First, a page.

Letter by Kounis and Soufras Regarding Article, “Myocardial Protection During Cardiotoxic Chemotherapy”
To the Editor:
In the very interesting review published in Circulation1 dealing with cardiac complications of chemotherapy with a focus on myocardial complications, the authors did not refer to the cardiac hypersensitivity that is associated with chemotherapy. Acute cardiovascular events associated with hypersensitivity to chemotherapeutic drugs pose a real threat for the myocardium. Rare and very rare, but also common and very common acute myocardial ischemic events are usually attributable to myocardial hypersensitivity. Taxanes including paclitaxel and docetaxel; platins including cisplatin, carboplatin, and oxaliplatin; and monoclonal antibodies including rituximab, infliximab, and trastuzumab have induced acute and immediate hypersensitivity reactions in 10% to 30%, 5% to 27%, 2% to 10% patients, respectively, necessitating rapid desensitization.2 Antimetabolites such as 5-fluorouracil and its prodrug capecitabine can also induce hypersensitivity reactions, whereas anti–rituximab-specific immunoglobulin E antibodies and TH2 cells, suggesting type I hypersensitivity, have been detected in rituximab-induced infusion cardiovascular reactions.3 It is surprising that cardiovascular toxicity to chemotherapeutic agents is usually confused with cardiovascular hypersensitivity. Cardiovascular hypersensitivity affecting the coronary arteries can lead to significant morbidity and mortality when the first-line chemotherapy cannot be used. Hypersensitivity denotes immunoglobulin E–induced inflammation, and Kounis hypersensitivity-associated coronary syndrome has already been reported with the use of carboplatin.4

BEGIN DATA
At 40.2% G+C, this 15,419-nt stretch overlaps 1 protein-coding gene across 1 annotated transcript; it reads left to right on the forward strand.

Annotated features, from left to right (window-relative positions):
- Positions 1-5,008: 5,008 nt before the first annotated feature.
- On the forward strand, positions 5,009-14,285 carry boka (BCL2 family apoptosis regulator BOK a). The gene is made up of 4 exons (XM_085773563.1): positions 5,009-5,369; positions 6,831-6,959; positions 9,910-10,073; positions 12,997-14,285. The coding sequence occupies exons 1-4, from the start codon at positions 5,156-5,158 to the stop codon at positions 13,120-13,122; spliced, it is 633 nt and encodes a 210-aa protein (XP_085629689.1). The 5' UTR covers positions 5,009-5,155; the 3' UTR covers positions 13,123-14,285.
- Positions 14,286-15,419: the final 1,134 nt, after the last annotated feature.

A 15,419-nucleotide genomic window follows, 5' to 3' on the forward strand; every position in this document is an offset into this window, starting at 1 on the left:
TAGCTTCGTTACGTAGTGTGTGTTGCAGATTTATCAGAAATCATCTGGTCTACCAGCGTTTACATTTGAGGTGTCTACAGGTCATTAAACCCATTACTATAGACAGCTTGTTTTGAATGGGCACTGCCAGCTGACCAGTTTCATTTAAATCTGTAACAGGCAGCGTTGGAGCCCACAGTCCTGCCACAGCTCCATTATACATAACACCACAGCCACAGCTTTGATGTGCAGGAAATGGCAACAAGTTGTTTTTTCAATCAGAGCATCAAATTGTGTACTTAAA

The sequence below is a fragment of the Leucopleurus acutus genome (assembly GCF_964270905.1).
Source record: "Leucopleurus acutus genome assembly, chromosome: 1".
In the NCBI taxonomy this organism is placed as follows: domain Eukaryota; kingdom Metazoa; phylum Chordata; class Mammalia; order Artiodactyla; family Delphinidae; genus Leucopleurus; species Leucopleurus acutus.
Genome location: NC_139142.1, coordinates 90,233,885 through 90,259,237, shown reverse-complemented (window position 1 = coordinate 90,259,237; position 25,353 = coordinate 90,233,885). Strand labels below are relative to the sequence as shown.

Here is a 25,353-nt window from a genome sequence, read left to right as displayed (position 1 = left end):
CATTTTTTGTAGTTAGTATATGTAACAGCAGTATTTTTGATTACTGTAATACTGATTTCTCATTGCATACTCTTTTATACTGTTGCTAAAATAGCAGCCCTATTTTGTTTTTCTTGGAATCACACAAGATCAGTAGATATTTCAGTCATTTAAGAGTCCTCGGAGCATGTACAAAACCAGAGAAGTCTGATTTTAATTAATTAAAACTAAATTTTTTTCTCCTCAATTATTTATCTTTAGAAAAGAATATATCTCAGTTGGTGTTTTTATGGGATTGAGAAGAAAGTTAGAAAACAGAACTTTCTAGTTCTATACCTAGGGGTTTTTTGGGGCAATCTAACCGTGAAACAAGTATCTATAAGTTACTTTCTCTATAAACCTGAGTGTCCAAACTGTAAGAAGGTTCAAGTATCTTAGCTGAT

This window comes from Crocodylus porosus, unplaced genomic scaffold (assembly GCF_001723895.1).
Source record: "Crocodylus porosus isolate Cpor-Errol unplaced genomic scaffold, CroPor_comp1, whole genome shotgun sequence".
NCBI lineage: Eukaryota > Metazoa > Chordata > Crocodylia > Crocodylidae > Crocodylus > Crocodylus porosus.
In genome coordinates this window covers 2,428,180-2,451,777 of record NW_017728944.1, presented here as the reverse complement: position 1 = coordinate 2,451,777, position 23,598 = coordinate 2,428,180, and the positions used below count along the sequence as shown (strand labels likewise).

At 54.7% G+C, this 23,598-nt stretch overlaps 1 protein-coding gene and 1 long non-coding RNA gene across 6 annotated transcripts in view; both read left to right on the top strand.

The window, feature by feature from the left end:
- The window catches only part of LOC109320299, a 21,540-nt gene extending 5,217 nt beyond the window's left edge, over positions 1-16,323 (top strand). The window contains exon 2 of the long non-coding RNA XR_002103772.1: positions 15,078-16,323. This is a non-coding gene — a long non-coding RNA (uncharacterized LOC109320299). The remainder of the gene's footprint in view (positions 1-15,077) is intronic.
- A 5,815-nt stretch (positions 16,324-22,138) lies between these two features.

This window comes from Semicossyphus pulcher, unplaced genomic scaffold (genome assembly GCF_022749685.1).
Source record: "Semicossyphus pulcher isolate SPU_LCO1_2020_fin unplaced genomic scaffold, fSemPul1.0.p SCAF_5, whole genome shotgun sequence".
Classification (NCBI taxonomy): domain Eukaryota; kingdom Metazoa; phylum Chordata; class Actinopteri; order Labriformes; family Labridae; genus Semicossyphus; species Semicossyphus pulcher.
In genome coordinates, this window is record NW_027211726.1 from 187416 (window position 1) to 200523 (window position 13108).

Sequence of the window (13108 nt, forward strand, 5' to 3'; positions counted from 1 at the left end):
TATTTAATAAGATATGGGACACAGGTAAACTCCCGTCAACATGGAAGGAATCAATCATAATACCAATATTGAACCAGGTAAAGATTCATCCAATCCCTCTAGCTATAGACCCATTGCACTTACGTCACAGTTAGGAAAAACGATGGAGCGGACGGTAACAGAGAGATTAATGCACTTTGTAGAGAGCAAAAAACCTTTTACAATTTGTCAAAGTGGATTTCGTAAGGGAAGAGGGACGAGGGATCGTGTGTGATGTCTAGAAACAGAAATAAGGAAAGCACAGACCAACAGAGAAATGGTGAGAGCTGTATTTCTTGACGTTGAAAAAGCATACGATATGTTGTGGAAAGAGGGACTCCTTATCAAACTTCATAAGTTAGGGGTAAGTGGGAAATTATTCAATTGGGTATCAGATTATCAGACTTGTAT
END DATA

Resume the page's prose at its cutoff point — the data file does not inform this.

Hypersensitivity is an acute, not dose-dependent process that may arise at any time during treatment, whereas cardiotoxicity refers to chronic events and denotes dose-dependent action with progressing effects resulting in cardiac fibrosis, which has never been proven in acute cardiac side effects of anticancer agents.
Although the National Cancer Institute has defined cardiotoxicity generally as “toxicity that affects the heart,” the Cardiac Review and Evaluation Committee supervising trastuzumab clinical trials5 has defined cardiotoxcity as follows:
Cardiomyopathy with reduction in left ventricular ejection fraction either globally or more severely in the septum.
Symptoms or signs of heart failure such as audible third heart sound associated with gallop rhythm and tachycardia.
Reduction in left ventricular ejection fraction in the range of ≤5% to ≤55%, with accompanying signs or symptoms of heart failure, or reduction in left ventricular ejection fraction in the range of ≤10% to ≤55%, without accompanying signs or symptoms. This Committee has concluded that an ideal definition of cardiotoxicity is still lacking, and the current definition does not include subclinical cardiovascular damage that may occur early in response to some chemotherapeutic agents.
Therefore, until further studies characterizing, predicting, and confirming the incidence, the course, and the cause of any cardiac event associated with anticancer therapy, it will be worthwhile, especially for atopic and susceptible individuals, to take careful histories of adverse drug reactions and hypersensitivities together with ordering intradermal skin tests for every planned chemotherapy and deciding on making alternative therapy or desensitization strategies where this is possible.
Nicholas G. Kounis, MD, PhD
George D. Soufras, MD, PhD
Department of Medical Sciences
Western Greece Highest Institute of Education and Technology
Patras, Achaia, Greece
- © 2016 American Heart Association, Inc.
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